To use one example, the set of standards known as DFARS 7012 covers defense information. DFARS is the Defense Federal Acquisition Regulation Supplement, and it’s a huge set of additional guidelines, found here.
This is, as it says in the name, a supplement. You still need to comply with NIST 800-171 and other relevant standards, along with any specific additional standards necessary for the information you need to handle for your specific contract.
What Standards Must You Follow?
Identifying the set of standards you need to follow depends a lot on what you’re planning to do.
First of all, none of this matters unless you’re a current service provider to the US Government. Secondly, none of it matters unless you’re planning to work with the United States Government.
The Government employs a wide range of service providers, simply so they don’t have to reinvent the wheel and create their own clone services in-house; it’s a lot of additional time, expense, and effort they don’t need to save. The standards, like NIST 800-171, exist to give service providers a framework to follow to maintain a minimum level of security and confidentiality for government information.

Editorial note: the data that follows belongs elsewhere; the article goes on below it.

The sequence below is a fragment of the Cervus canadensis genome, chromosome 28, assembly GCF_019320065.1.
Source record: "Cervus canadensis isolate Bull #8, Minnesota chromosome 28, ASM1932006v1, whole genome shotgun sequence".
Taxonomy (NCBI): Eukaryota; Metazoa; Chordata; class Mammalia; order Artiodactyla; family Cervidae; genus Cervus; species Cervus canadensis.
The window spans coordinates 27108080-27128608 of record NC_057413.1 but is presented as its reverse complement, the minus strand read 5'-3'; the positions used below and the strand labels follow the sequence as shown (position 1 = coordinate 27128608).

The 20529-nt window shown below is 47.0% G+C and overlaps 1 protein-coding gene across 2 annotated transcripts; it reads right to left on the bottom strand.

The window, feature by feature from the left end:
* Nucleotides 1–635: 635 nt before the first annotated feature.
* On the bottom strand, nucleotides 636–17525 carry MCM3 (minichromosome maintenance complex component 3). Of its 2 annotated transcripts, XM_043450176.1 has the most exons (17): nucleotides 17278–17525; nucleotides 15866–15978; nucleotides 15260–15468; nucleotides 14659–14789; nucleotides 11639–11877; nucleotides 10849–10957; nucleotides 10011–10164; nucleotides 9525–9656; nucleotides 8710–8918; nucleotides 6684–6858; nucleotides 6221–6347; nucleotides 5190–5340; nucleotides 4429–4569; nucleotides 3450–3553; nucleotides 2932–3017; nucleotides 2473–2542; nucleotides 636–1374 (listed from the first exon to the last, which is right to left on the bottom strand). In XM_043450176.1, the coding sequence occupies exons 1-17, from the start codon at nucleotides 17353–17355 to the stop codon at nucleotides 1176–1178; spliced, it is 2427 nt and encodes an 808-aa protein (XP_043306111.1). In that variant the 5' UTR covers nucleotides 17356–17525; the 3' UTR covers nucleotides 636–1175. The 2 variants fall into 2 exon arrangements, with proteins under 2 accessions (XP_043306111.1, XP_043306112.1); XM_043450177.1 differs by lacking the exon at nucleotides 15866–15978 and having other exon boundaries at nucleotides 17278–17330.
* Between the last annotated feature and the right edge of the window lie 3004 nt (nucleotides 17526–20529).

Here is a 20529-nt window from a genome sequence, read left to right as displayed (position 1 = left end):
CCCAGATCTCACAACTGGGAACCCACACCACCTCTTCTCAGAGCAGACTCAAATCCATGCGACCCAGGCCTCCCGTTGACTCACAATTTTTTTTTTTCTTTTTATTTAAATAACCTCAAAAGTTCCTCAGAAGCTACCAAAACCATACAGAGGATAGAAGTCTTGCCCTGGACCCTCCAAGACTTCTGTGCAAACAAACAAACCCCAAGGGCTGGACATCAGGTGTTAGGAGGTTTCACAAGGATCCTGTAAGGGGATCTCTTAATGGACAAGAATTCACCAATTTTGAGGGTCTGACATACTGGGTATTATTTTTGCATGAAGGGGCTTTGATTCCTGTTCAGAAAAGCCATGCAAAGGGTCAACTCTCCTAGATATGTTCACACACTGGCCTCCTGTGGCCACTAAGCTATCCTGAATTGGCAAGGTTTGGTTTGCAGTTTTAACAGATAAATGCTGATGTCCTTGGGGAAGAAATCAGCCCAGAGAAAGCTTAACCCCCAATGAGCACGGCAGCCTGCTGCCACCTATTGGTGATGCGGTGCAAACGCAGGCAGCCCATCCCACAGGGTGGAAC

So, if you’re a service provider and you have no plans to work with the government, you don’t need to care about specific standards like NIST 800-171.
Note: Even if you don’t plan to work with the government, it can be a good idea to at least familiarize yourself with what NIST 800-171 and other regulations entail. After all, good information security and good administrative practices are a boon to every customer, not just government contracts, and it’s just good practice, even if you don’t pursue CMMC certification.
Plus, by meeting and maintaining those standards, it’s easier to certify if you want to down the line to be able to qualify for lucrative government contracts.
If you plan to work with the government, your next step is to have some idea of what agencies you’re working with. You’ll very likely have to meet different standards depending on who you’re working with, be it the Department of Defense, the Department of Education, the State Department, or another agency.
From there, you can determine what kinds of information you’re likely to be handling, and what standards above and beyond the normal NIST 800-171 standards for Basic CUI you’ll need to implement.